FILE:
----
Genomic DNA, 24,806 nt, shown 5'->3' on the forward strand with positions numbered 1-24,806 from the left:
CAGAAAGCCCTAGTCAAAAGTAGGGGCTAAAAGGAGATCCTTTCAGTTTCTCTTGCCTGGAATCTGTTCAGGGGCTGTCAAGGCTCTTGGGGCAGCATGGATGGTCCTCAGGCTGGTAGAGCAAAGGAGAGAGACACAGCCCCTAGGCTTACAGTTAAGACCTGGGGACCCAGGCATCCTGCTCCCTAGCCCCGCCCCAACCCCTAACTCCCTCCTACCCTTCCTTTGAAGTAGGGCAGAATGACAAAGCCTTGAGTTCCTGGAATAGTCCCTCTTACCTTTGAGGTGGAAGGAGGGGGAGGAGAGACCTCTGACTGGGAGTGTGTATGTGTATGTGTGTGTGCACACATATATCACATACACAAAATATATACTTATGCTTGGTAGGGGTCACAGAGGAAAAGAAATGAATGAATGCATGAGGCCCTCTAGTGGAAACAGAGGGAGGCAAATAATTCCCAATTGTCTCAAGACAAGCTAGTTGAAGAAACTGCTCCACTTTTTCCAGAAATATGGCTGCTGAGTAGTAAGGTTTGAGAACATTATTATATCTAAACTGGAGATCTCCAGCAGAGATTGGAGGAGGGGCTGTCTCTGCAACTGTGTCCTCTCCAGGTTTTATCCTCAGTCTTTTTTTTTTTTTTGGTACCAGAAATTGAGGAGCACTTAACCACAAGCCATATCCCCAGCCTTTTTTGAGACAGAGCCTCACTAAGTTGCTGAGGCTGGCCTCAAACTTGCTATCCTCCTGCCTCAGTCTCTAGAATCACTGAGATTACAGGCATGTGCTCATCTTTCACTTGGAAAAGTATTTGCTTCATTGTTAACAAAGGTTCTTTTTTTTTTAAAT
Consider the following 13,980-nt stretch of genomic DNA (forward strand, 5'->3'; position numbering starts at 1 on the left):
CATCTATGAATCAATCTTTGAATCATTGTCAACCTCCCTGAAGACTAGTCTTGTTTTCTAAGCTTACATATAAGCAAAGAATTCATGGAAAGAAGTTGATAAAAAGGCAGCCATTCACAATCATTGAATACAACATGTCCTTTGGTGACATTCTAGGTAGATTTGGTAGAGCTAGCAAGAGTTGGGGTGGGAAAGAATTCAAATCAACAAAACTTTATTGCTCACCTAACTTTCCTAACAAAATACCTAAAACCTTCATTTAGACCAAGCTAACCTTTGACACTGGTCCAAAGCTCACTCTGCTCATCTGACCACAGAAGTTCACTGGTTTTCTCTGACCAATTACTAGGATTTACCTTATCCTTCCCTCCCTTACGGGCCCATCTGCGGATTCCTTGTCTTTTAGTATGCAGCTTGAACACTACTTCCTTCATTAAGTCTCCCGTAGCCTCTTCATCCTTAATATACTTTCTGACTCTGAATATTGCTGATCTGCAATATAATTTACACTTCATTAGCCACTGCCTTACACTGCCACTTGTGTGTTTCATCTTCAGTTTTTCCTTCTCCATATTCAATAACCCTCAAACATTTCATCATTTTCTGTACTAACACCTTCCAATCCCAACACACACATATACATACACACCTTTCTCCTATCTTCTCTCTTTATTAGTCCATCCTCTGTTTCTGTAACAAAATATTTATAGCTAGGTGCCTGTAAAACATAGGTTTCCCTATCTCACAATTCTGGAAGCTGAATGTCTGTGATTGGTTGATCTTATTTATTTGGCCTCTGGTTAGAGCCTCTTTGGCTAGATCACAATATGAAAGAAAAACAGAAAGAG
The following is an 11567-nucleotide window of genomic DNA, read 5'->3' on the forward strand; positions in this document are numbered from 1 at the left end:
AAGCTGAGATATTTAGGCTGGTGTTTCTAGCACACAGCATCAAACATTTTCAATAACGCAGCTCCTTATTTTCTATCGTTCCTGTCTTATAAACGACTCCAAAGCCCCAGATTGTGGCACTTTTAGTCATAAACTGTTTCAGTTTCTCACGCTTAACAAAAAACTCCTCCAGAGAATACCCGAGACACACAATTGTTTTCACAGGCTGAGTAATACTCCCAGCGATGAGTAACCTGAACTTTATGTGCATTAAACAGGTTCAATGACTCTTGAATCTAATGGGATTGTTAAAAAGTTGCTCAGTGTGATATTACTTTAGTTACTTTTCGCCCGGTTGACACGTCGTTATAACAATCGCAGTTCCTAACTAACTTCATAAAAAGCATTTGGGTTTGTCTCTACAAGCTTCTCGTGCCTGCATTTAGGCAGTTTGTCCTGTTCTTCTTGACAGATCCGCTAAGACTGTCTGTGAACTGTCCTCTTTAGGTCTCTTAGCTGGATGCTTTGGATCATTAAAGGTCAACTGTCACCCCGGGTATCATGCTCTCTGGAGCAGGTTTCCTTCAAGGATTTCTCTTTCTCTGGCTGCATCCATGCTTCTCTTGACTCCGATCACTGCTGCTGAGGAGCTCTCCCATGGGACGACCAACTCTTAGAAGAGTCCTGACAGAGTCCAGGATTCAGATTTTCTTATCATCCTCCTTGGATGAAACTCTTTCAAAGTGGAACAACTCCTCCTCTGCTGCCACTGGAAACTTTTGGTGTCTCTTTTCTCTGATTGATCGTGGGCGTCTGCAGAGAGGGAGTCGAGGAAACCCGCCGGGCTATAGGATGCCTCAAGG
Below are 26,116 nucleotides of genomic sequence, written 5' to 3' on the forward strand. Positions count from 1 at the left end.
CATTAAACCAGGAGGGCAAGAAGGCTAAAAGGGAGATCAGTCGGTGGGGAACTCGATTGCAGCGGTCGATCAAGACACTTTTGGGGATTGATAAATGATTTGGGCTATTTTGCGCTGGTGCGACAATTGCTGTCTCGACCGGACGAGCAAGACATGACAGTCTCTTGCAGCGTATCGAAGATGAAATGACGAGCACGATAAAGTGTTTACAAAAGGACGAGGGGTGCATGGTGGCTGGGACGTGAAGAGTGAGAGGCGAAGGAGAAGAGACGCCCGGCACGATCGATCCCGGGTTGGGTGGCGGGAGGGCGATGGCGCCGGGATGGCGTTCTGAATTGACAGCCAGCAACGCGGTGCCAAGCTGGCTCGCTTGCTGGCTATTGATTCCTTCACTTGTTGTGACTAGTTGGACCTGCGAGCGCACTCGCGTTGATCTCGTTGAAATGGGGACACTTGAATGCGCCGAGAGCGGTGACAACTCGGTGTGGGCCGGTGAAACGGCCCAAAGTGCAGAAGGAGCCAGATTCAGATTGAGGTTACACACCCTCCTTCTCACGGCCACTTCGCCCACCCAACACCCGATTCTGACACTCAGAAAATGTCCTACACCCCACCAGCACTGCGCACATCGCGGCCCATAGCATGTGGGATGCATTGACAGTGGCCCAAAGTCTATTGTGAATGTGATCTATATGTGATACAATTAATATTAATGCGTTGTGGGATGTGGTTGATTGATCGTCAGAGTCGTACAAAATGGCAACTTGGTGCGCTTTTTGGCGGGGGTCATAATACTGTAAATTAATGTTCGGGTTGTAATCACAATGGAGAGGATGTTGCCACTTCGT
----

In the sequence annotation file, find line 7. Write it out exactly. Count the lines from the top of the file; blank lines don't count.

Below are 26,116 nucleotides of genomic sequence, written 5' to 3' on the forward strand. Positions count from 1 at the left end.